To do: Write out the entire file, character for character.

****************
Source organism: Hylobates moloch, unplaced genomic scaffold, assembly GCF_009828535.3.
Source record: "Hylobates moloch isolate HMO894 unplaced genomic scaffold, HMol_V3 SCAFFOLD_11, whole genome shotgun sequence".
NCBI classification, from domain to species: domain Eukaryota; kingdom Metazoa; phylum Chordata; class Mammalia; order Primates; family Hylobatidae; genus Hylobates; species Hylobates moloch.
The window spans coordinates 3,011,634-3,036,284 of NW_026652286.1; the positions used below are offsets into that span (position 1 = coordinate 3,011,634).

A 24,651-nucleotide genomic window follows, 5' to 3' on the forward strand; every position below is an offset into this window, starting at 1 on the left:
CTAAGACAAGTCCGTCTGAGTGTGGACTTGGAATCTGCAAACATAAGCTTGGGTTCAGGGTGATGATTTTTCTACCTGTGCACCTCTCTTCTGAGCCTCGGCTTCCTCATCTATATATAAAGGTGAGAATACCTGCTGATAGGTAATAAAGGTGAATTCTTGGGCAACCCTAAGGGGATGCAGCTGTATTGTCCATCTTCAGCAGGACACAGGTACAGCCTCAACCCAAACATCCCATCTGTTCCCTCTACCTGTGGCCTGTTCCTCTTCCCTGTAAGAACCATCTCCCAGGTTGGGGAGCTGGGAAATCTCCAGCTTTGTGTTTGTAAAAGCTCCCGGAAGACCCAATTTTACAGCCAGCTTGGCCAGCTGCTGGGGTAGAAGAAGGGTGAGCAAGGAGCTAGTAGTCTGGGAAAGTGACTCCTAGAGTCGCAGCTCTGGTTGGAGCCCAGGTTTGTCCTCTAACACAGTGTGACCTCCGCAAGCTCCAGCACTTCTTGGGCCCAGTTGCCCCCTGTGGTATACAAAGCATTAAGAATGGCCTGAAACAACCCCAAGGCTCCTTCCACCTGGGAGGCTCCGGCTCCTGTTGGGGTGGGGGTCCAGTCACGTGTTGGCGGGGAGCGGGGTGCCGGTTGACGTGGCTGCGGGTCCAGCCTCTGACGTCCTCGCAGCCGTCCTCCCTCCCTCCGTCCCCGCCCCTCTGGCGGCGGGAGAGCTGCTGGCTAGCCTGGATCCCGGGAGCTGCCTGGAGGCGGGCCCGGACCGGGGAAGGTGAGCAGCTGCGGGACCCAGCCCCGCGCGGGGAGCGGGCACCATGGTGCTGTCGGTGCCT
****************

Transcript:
Source organism: Hylobates moloch, unplaced genomic scaffold, assembly GCF_009828535.3.
Source record: "Hylobates moloch isolate HMO894 unplaced genomic scaffold, HMol_V3 SCAFFOLD_11, whole genome shotgun sequence".
NCBI classification, from domain to species: domain Eukaryota; kingdom Metazoa; phylum Chordata; class Mammalia; order Primates; family Hylobatidae; genus Hylobates; species Hylobates moloch.
The window spans coordinates 3,011,634-3,036,284 of NW_026652286.1; the positions used below are offsets into that span (position 1 = coordinate 3,011,634).

A 24,651-nucleotide genomic window follows, 5' to 3' on the forward strand; every position below is an offset into this window, starting at 1 on the left:
CTAAGACAAGTCCGTCTGAGTGTGGACTTGGAATCTGCAAACATAAGCTTGGGTTCAGGGTGATGATTTTTCTACCTGTGCACCTCTCTTCTGAGCCTCGGCTTCCTCATCTATATATAAAGGTGAGAATACCTGCTGATAGGTAATAAAGGTGAATTCTTGGGCAACCCTAAGGGGATGCAGCTGTATTGTCCATCTTCAGCAGGACACAGGTACAGCCTCAACCCAAACATCCCATCTGTTCCCTCTACCTGTGGCCTGTTCCTCTTCCCTGTAAGAACCATCTCCCAGGTTGGGGAGCTGGGAAATCTCCAGCTTTGTGTTTGTAAAAGCTCCCGGAAGACCCAATTTTACAGCCAGCTTGGCCAGCTGCTGGGGTAGAAGAAGGGTGAGCAAGGAGCTAGTAGTCTGGGAAAGTGACTCCTAGAGTCGCAGCTCTGGTTGGAGCCCAGGTTTGTCCTCTAACACAGTGTGACCTCCGCAAGCTCCAGCACTTCTTGGGCCCAGTTGCCCCCTGTGGTATACAAAGCATTAAGAATGGCCTGAAACAACCCCAAGGCTCCTTCCACCTGGGAGGCTCCGGCTCCTGTTGGGGTGGGGGTCCAGTCACGTGTTGGCGGGGAGCGGGGTGCCGGTTGACGTGGCTGCGGGTCCAGCCTCTGACGTCCTCGCAGCCGTCCTCCCTCCCTCCGTCCCCGCCCCTCTGGCGGCGGGAGAGCTGCTGGCTAGCCTGGATCCCGGGAGCTGCCTGGAGGCGGGCCCGGACCGGGGAAGGTGAGCAGCTGCGGGACCCAGCCCCGCGCGGGGAGCGGGCACCATGGTGCTGTCGGTGCCT